Calls for Dialogue As Planned Protests Nears in Tanzania

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Dar es Salaam — As tension in the country rises ahead of what the Opposition has termed Defiance Day, stakeholders are urging the government and Chadema to have a peace dialogue.

Religious leaders, political analysts and human rights activists yesterday who spoke to The Citizen appealing to politicians to note that dialogue was the only way to resolving misunderstandings.

Tanzania Chief Sheikh Abubakar Zubeir bin Ali said that the two sides should seek a way of meeting around a negotiating table. According to him, handling this matter needs wisdom more than a show of power and such wisdom can only be found when people sit and talk together.

 “The government needs to ask itself why Chadema has reached this point. Why not listen to the party, which exists legally?” he wondered.

Sheikh Abubakar opined that Chadema has every right to conduct demonstrations because this was provided for in the country’s laws.

“It is strange when we see police officers conducting drills in public. What does that indicate? We need to protect the peace we have enjoyed as a democratic nation,” added the Chief Sheikh.

For his part, Political Science lecturer Richard Mbunda of the University of Dar es Salaam (UDSM) said there was still room for the two sides to meet and discuss their problems.

“Demonstration and rallies should be conducted depending on what will be agreed on at the negotiation table,” he said.

He concurred that Chadema has the right to hold demonstrations as per the laws of the land, especially if that is to remain relevant and competitive in the political arena.

The don appealed to Former Presidents Ali Hassan Mwinyi, Benjamin Mkapa and Jakaya Kikwete to step in and advise the incumbent, Dr John Magufuli, to avert clashes between the State and its people.

“Mr Kikwete, for instance, developed a very good rapport with the Opposition. He could be instrumental in times such as this one,” said. He reminded the government and Chadema to recall waht happened in Zanzibar in 2001 when the Civic United Front (CUF) clashed with the police causing the deaths of at least 26 people, destruction of property and making Tanzania to produce refugees for the first time ever in its history.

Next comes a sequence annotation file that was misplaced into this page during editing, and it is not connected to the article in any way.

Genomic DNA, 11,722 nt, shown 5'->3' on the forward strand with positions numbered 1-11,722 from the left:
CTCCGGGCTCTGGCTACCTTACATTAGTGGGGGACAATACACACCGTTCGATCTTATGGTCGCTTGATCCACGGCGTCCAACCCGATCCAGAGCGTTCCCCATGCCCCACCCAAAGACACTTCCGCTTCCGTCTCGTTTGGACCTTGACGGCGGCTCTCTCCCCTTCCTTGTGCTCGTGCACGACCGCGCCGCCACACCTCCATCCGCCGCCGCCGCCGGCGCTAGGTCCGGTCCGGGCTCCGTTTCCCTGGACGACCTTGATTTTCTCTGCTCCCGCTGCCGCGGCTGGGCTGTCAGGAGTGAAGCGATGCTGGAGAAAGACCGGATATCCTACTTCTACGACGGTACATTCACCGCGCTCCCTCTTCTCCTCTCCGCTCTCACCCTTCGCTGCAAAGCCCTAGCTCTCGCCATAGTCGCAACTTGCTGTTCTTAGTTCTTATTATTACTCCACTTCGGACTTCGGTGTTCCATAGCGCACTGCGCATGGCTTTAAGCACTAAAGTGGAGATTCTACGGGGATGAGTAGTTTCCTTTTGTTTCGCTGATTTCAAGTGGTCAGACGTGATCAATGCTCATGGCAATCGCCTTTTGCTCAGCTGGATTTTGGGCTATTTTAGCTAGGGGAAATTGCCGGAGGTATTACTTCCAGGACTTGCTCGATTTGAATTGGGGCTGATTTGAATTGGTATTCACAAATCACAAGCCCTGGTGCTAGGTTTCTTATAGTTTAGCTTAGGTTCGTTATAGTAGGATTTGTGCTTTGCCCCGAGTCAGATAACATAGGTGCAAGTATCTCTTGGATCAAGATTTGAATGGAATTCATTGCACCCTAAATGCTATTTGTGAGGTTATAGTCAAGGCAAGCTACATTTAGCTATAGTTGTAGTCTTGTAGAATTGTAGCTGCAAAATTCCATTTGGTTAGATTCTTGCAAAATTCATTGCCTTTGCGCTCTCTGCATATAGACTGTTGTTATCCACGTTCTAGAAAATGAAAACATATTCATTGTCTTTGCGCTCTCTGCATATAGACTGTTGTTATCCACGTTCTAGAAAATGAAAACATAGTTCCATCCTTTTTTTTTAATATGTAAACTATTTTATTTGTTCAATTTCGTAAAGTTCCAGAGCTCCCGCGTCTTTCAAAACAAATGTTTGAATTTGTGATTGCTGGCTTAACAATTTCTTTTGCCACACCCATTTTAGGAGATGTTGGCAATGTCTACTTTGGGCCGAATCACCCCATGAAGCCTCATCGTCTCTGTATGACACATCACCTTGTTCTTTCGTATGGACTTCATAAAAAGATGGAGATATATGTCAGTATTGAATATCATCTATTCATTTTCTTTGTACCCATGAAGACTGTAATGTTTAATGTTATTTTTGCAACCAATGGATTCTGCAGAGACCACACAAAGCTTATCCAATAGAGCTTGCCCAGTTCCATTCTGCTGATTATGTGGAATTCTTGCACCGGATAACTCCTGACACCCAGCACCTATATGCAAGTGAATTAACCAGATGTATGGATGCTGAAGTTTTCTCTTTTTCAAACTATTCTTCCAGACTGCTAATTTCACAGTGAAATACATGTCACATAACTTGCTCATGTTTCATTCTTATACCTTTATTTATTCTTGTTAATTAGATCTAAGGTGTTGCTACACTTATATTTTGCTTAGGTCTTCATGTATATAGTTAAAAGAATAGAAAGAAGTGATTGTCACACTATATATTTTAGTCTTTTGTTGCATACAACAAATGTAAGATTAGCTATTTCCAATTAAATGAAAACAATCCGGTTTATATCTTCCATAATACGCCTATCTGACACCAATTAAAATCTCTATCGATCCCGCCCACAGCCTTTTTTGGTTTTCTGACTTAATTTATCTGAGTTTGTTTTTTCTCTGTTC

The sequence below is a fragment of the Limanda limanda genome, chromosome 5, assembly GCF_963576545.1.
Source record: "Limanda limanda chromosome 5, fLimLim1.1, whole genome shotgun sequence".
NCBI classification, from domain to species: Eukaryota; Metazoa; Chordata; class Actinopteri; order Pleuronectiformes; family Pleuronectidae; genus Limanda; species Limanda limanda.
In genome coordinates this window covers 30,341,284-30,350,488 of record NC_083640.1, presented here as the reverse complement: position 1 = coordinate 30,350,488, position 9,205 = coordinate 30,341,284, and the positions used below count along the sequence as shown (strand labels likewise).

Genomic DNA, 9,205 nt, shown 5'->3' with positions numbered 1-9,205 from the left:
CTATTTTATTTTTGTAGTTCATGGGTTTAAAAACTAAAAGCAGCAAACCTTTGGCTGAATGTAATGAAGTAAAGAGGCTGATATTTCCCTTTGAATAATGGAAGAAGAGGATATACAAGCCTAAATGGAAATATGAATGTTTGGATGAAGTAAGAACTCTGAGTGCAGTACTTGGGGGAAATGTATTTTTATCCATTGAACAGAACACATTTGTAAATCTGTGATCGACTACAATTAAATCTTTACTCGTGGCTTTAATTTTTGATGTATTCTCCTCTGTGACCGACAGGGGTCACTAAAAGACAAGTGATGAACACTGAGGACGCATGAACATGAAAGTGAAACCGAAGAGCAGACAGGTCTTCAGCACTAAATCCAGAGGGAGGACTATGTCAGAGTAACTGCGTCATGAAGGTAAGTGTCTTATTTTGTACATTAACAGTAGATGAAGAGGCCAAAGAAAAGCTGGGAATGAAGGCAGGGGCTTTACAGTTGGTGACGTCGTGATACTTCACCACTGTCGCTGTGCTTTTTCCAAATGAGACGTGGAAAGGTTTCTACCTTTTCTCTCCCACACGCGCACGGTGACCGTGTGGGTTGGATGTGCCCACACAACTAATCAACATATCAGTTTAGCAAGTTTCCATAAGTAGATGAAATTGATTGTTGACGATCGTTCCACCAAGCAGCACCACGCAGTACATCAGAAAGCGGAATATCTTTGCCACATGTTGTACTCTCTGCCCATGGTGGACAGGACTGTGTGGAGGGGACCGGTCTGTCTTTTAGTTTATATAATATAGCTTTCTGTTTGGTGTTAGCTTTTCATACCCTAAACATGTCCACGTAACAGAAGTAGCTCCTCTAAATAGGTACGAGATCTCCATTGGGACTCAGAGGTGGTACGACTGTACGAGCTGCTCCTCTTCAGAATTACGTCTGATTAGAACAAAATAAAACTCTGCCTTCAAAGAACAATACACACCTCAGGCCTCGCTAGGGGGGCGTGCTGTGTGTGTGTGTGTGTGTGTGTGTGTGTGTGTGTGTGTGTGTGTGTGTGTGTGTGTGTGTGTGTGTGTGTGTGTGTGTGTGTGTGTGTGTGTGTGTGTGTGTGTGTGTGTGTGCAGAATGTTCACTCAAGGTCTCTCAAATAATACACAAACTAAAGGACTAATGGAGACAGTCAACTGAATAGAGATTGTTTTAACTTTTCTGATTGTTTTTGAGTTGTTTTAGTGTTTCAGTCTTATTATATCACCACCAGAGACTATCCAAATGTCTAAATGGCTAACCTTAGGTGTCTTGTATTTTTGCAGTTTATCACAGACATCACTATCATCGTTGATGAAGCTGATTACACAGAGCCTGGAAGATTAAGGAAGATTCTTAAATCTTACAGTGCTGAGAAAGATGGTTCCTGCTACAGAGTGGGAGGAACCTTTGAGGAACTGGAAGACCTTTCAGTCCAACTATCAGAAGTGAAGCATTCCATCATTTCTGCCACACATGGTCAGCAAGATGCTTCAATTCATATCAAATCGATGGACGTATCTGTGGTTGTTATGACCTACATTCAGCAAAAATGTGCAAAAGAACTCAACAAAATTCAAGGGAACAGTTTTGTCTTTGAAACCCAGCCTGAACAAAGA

He also accused the Registrar of Political Parties, Judge Francis Mutungi, of failing to exercise impartiality in regulating political activities. “The Registrar should advise the President to allow political activities to continue because they are provided for in the laws,” he said.

However, Judge Mutungi yesterday told reporters that he was there to only announce a mediation meeting between the two sides scheduled for next week and wouldn’t take questions.

For his part, Dr Benson Bana, a senior lecturer in Public Administration and Human Resource at the UDSM, said it would be better for the Opposition to observe legal procedures instead of holding demonstrations. “Chadema should not test President’s patience. It won’t work. It is true that the government should be criticised and praised but that should be done responsibly,” he said, urging the Opposition to challenge President Magufuli’s order regarding political activities in court.

The retired secretary of the Pentecostal Churches in Tanzania, Bishop David Mwasota, said what was happening showed that leaders have forgotten the principles laid down by the founders of the nation, Mwalimu Julius Nyerere and Sheikh Abeid Amani Karume.

“These two leaders taught us that any problem can be resolved through dialogue and not confrontation. This country was not built using force. People sat down and agreed with each other on all matters,” he said.

The bishop, who serves in the Naioth Gospel Assembly (NGA), noted that it was not proper to apply force to gag a different political opinion.

“I’m based upcountry. The situation here is different from that of Dar. Where I’m we only see police drills. Everyone is talking about them. We’re not used to this,” he said.

When reached for comment, Maombezi Church Reverend Antony Lusekelo stressed that dialogue was the only viable solution to what the politicians were contending.

“Because the Opposition has no powers to call the President for talks, it is upon the Head of State to initiate such a move that would lead to negotiations,” he said.

For her part, the executive director of the Legal and Human Rights Centre (LHCR), Dr Hellen Kijo- Bisimba, told The Citizen that neither side will emerge the winner on Sept 1, if at all matters got to the point of clashing.

She said Chadema and the government should remember that when two bulls fight, it is the grass that suffers. “I call upon both sides to sit and discuss and reach a compromise,” she urged.

The Human Rights Defenders Coalition national coordinator Onesmo Ole Ngurumwa said: “There’s no other way to solve this besides holding talks. I am sure after such talks, no one will hold grudges against another.”

The Citizen

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